Marijuana Detected in Breast Milk Up to 6 Days After Maternal Use

Researchers found that ∆9-THC was detectable in 34 (63%) of the 54 samples
Researchers found that ∆9-THC was detectable in 34 (63%) of the 54 samples

Tetrahydrocannabinol (THC), the primary psychoactive component of marijuana, can be found in breast milk for up to 6 days after maternal marijuana use, according to a new study published in Pediatrics.

The legalization of marijuana in several states has led to increased use of the drug for both medicinal and recreational purposes."Pediatricians are often put into a challenging situation when a breastfeeding mother asks about the safety of marijuana use," said Christina Chambers, PhD, MPH, principal investigator of the study, professor in the Department of Pediatrics at UC San Diego School of Medicine and director of clinical research at Rady Children's Hospital-San Diego. "We don't have strong, published data to support advising against use of marijuana while breastfeeding." 

For this study, researchers sought to quantify cannabinoid concentrations in human milk by analyzing 54 breast milk samples from 50 women who participated in the Mommy's Milk Human Milk Research Biorepository at UC San Diego; ∆9-THC, 11-hydroxy-Δ-9-tetrahydrocannabinol (11-OH-THC), cannabidiol, and cannabinol were all measured.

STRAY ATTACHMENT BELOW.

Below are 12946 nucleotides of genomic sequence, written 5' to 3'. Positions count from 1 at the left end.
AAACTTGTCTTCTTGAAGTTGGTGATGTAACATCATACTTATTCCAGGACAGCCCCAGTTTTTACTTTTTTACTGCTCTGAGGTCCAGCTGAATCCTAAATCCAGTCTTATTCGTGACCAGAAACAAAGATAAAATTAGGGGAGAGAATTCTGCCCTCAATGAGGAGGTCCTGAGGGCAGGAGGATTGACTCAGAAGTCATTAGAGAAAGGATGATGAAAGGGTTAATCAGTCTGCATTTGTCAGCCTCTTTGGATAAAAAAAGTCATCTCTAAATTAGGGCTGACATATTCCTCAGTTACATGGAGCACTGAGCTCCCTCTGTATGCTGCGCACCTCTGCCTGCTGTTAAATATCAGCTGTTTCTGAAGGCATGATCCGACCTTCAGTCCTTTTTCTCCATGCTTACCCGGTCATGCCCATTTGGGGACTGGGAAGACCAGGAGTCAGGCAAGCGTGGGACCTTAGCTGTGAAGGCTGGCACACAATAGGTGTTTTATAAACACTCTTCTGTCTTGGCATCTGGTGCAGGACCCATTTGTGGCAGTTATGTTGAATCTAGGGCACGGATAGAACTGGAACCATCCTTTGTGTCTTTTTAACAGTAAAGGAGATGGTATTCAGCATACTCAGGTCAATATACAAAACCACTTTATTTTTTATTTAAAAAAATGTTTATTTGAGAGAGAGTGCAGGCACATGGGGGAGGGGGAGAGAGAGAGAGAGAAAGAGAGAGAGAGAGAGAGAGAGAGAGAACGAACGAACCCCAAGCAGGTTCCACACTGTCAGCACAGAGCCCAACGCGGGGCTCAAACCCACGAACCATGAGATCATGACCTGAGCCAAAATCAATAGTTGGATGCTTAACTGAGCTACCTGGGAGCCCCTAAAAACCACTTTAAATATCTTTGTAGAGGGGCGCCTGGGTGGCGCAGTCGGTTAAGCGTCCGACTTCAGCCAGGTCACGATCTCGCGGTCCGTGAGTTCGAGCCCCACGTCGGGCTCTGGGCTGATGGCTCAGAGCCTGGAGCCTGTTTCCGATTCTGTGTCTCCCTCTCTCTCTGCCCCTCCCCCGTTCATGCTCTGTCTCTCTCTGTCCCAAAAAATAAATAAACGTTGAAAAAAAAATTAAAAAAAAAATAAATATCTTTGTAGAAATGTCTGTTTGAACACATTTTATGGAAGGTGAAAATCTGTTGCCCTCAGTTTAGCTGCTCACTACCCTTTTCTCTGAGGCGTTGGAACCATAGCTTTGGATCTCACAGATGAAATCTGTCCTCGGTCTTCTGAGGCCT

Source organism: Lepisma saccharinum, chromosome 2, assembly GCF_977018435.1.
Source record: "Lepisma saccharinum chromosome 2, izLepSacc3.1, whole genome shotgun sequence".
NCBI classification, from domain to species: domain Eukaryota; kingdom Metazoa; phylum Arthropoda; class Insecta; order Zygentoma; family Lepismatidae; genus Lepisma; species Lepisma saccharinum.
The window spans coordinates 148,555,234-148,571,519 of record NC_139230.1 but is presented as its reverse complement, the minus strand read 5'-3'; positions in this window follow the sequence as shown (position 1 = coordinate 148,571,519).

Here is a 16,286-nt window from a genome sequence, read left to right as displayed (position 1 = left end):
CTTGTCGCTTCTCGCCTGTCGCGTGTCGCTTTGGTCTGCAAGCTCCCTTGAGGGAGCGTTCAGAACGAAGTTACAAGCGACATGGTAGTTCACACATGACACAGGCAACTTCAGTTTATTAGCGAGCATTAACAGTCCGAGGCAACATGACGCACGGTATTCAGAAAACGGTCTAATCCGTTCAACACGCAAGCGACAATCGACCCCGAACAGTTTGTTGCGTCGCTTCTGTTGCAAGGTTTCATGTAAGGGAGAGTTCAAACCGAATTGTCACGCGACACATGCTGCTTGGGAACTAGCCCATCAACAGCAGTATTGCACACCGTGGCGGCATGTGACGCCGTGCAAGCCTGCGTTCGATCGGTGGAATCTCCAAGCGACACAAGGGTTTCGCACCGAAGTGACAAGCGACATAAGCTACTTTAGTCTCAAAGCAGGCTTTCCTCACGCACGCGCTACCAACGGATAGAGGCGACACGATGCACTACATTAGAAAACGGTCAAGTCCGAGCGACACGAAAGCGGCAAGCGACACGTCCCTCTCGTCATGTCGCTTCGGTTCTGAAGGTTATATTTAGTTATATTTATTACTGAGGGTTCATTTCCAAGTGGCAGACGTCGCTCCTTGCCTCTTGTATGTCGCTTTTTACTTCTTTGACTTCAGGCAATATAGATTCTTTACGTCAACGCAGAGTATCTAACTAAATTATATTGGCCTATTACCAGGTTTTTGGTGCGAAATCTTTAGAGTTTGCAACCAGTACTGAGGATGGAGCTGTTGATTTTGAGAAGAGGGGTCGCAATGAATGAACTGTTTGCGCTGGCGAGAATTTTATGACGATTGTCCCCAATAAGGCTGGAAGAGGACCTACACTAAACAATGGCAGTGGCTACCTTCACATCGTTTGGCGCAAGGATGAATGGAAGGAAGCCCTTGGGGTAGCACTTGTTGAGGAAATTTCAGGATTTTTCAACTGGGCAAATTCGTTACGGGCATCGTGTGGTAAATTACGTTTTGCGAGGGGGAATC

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Results showed that ∆9-THC was identified in 34 (63%) breast milk samples up to 6 days after the mother's last reported use. Five samples (9%) had detectable levels of 11-OH-THC or cannabidiol; cannabinol was undetectable in all samples.

"In this study, we did not measure infant plasma concentrations," the authors noted. "However, on the basis of our assumptions, we estimated the mean infant plasma concentration of ∆9-THC obtained from breastfeeding to be ∼1000 times lower than the concentration in an adult after a single dose of 10mg of ∆9-THC."

The findings highlight the need for further research on the long-term implications of marijuana in breast milk. "Because marijuana is the most commonly used recreational drug among breastfeeding women, information regarding risks to breastfeeding infants is urgently needed," the authors concluded.

For more information visit Pediatrics.org.